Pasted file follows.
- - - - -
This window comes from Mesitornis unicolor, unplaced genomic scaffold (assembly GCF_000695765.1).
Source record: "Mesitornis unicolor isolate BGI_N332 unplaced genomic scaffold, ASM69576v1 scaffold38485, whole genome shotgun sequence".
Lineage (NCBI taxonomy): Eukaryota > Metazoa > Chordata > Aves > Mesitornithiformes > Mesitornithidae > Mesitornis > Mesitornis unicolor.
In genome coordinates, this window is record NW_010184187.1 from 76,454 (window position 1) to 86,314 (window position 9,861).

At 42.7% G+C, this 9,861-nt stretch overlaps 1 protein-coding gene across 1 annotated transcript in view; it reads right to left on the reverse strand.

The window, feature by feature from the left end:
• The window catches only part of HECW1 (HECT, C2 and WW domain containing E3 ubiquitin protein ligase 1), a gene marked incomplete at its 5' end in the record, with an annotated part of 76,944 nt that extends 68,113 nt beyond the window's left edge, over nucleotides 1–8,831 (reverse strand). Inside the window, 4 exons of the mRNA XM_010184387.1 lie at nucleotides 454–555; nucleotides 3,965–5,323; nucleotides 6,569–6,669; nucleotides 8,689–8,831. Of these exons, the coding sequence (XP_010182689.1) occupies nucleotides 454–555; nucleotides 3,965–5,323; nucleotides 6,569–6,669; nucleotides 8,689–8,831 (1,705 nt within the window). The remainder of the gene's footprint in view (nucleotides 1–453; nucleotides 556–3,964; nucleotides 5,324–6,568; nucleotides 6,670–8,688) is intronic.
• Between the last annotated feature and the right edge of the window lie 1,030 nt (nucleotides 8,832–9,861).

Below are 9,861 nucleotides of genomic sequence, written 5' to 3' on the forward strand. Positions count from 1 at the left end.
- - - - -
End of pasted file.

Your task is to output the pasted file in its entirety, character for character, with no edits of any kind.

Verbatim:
This window comes from Mesitornis unicolor, unplaced genomic scaffold (assembly GCF_000695765.1).
Source record: "Mesitornis unicolor isolate BGI_N332 unplaced genomic scaffold, ASM69576v1 scaffold38485, whole genome shotgun sequence".
Lineage (NCBI taxonomy): Eukaryota > Metazoa > Chordata > Aves > Mesitornithiformes > Mesitornithidae > Mesitornis > Mesitornis unicolor.
In genome coordinates, this window is record NW_010184187.1 from 76,454 (window position 1) to 86,314 (window position 9,861).

At 42.7% G+C, this 9,861-nt stretch overlaps 1 protein-coding gene across 1 annotated transcript in view; it reads right to left on the reverse strand.

The window, feature by feature from the left end:
• The window catches only part of HECW1 (HECT, C2 and WW domain containing E3 ubiquitin protein ligase 1), a gene marked incomplete at its 5' end in the record, with an annotated part of 76,944 nt that extends 68,113 nt beyond the window's left edge, over nucleotides 1–8,831 (reverse strand). Inside the window, 4 exons of the mRNA XM_010184387.1 lie at nucleotides 454–555; nucleotides 3,965–5,323; nucleotides 6,569–6,669; nucleotides 8,689–8,831. Of these exons, the coding sequence (XP_010182689.1) occupies nucleotides 454–555; nucleotides 3,965–5,323; nucleotides 6,569–6,669; nucleotides 8,689–8,831 (1,705 nt within the window). The remainder of the gene's footprint in view (nucleotides 1–453; nucleotides 556–3,964; nucleotides 5,324–6,568; nucleotides 6,670–8,688) is intronic.
• Between the last annotated feature and the right edge of the window lie 1,030 nt (nucleotides 8,832–9,861).

Below are 9,861 nucleotides of genomic sequence, written 5' to 3' on the forward strand. Positions count from 1 at the left end.